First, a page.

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Inflammatory bowel diseases

Transcriptional analysis of left-sided colitis, pancolitis, and ulcerative colitis-associated dysplasia.


PMID 25358065

Abstract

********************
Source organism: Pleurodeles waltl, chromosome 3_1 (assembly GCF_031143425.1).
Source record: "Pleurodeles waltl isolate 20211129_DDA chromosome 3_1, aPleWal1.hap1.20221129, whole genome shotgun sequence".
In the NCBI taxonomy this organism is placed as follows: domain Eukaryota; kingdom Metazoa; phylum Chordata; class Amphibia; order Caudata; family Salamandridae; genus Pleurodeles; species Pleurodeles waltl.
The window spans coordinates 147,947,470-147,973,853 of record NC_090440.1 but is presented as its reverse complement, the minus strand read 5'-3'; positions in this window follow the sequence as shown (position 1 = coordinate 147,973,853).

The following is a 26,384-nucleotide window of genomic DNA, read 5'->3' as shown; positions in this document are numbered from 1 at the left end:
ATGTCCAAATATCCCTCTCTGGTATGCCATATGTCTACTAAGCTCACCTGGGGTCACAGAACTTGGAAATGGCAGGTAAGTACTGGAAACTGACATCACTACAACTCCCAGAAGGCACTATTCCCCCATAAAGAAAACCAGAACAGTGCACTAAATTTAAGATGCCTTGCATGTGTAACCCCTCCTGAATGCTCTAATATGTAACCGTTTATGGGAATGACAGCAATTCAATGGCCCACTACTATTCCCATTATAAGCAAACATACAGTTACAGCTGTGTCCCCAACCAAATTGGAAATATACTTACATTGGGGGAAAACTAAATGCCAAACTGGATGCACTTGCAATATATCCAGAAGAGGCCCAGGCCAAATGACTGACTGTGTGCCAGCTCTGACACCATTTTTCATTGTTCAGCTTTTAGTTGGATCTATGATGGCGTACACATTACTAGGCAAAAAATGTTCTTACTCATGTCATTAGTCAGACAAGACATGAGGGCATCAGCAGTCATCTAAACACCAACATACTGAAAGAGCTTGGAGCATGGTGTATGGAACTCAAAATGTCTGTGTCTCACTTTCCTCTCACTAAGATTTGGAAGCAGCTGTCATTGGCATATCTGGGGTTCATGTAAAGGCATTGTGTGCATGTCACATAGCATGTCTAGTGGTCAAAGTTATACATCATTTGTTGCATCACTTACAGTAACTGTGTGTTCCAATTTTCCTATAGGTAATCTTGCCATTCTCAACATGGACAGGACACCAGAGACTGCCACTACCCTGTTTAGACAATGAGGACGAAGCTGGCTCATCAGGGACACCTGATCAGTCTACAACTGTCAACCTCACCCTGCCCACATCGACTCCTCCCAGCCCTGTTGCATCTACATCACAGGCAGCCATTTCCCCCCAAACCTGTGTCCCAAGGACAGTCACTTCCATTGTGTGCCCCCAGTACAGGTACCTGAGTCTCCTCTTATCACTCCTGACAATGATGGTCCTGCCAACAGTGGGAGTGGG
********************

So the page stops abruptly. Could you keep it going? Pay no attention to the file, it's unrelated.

It is unknown why patients with extensive ulcerative colitis (UC) have a higher risk of colorectal cancer compared with patients with left-sided UC. This study characterizes the inflammatory processes in left-sided UC, pancolitis, and UC-associated dysplasia at the transcriptional level to identify potential biomarkers and transcripts of importance for the carcinogenic behavior of chronic inflammation. The Affymetrix GeneChip Human Genome U133 Plus 2.0 was applied on colonic biopsies from UC patients with left-sided UC, pancolitis, dysplasia, and controls. Reverse transcription polymerase chain reaction and immunohistochemistry were performed for validating selected transcripts in the initial cohort and in 2 independent cohorts of patients with UC. Microarray data were analyzed by principal component analysis, and reverse transcription polymerase chain reaction and immunohistochemistry data by the Wilcoxon's rank-sum test. The principal component analysis results revealed separate clusters for left-sided UC, pancolitis, dysplasia, and controls. Close clustering of dysplastic and pancolitic samples indicated similarities in gene expression. Indeed, 101 and 656 parallel upregulated and downregulated transcripts, respectively, were identified in specimens from dysplasia and pancolitis. Validation of selected transcripts hereof identified insulin receptor alpha (INSRA) and MAP kinase interacting serine/threonine kinase 2 (MKNK2) with an enhanced expression in dysplasia compared with left-sided UC and controls, whereas laminin γ2 (LAMC2) was found with a lower expression in dysplasia compared with the remaining 3 groups. This study demonstrates pancolitis and left-sided UC as distinct inflammatory processes at the transcriptional level, and identifies INSRA, MKNK2, and LAMC2 as potential critical transcripts in the inflammation-driven preneoplastic process of UC.